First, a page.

In Batson v. Kentucky, 476 U.S. 79 (1986), the Supreme Court held that prosecutors could not exercise peremptory challenges based on race. In Georgia v. McCollum, 505 U.S. 42 (1992), the Court extended the same rule to defendants. (Sex discrimination is likewise prohibited, under J.E.B. v. Alabama ex rel T.B., 511 U.S. 127 (1994).) Yet while defendants regularly make Batson challenges to prosecutors’ strikes, it appears that prosecutors rarely return the favor. In fact, there is only one reported appellate case in which a North Carolina prosecutor successfully challenged a defendant’s use of peremptory challenges: State v. Cofield, 129 N.C. App. 268 (1998).
Perhaps prosecutors have been reluctant to invoke McCollum because of uncertainty about the consequences of success. Clearly, if a McCollum challenge succeeds, the defendant is convicted, and the trial judge’s ruling is upheld on appeal, the conviction stands. But what if a McCollum challenge succeeds, the defendant is convicted, and the appellate courts conclude that the trial judge erred in granting the challenge? Prosecutors — and judges — may have assumed that the appellate courts would find so-called structural error, mandating automatic reversal. Although no North Carolina appellate case so held, the United States Supreme Court stated in dicta in Swain v. Alabama, 380 U. S. 202, 219 (1965), that “[t]he denial or impairment of the right [to exercise peremptory challenges] is reversible error without a showing of prejudice.” Fear of structural error may have deterred prosecutors from contesting defendants’ questionable use of peremptory strikes.
McCollum challenges may become more common as a result of Rivera v. Illinois, __ U.S. __ (2009), available here, a case just decided by a unanimous United States Supreme Court. In Rivera, the trial judge sua sponte invoked McCollum to question a defendant’s peremptory challenge of a black female juror. After hearing defense counsel’s explanation for the strike, the judge ruled that the defendant was attempting to exercise the peremptory challenge in a discriminatory fashion, and, because the juror in question was not subject to challenge for cause, required that she be seated over the defendant’s objection. She ultimately served as the foreperson of the jury that convicted the defendant.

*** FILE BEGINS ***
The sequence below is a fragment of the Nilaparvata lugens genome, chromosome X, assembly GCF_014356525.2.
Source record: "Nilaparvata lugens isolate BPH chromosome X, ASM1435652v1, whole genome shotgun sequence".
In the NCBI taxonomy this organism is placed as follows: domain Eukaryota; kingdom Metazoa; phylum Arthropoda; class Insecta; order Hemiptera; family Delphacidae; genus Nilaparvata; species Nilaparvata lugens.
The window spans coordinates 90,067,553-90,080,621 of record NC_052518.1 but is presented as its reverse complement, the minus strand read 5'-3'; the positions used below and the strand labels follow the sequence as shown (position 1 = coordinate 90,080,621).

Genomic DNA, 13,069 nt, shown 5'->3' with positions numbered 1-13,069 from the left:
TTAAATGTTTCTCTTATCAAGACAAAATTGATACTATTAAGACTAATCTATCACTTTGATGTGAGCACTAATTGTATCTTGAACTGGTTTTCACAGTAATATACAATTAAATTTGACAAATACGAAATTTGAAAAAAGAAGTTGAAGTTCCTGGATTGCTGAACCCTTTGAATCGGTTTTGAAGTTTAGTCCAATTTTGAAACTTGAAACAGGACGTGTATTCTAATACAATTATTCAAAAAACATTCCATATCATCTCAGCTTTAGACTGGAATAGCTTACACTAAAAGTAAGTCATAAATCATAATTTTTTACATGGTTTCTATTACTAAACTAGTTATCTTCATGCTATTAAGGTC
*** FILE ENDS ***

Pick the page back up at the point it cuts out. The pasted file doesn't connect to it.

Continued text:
The defendant appealed, arguing that his challenge was not based on the juror’s race or sex, and that the trial judge’s rejection of the defendant’s peremptory challenge was structural error that required a new trial. The state appellate court agreed with the first part of the defendant’s argument, finding no evidence that the challenge was discriminatory, but disagreed with the second part. It ruled that, because no juror who was actually seated was biased against the defendant, the defendant was not deprived of his constitutional right to a fair an impartial jury. He was, of course, deprived of his state statutory right to use his peremptory challenges as he saw fit, but the court ruled that the error was harmless beyond a reasonable doubt in light of the strength of the case against him.
The United States Supreme Court granted certiorari to resolve a split among state supreme courts about whether the erroneous denial of a peremptory challenge automatically requires a new trial. It affirmed the state supreme court, finding that “the loss of a peremptory challenge due to a state court’s good-faith error is not a matter of federal constitutional concern. Rather, it is a matter for the State to address under its own laws.” Specifically, it held that because no member of the defendant’s jury was subject to removal for cause, he was not deprived of his right to an unbiased jury; and although he was subjected to a violation of state law, it was not such a fundamental insult that it rose to the level of a due process violation.
Does this mean that the North Carolina appellate courts will review successful McCollum challenges for harmless error, as the Illnois courts did in Rivera? That result isn’t strictly required by Rivera, since the federal courts can’t tell state courts how to review errors of state law, but it certainly seems likely. And that may give prosecutors a little more comfort in invoking McCollum. That appears to have been one of the Supreme Court ‘s goals, as it explained its decision in part by noting that “[t]o hold that a one-time, good-faith misapplication of Batson violates due process would likely discourage trial courts and prosecutors from policing a criminal defendant’s discriminatory use of peremptory challenges.”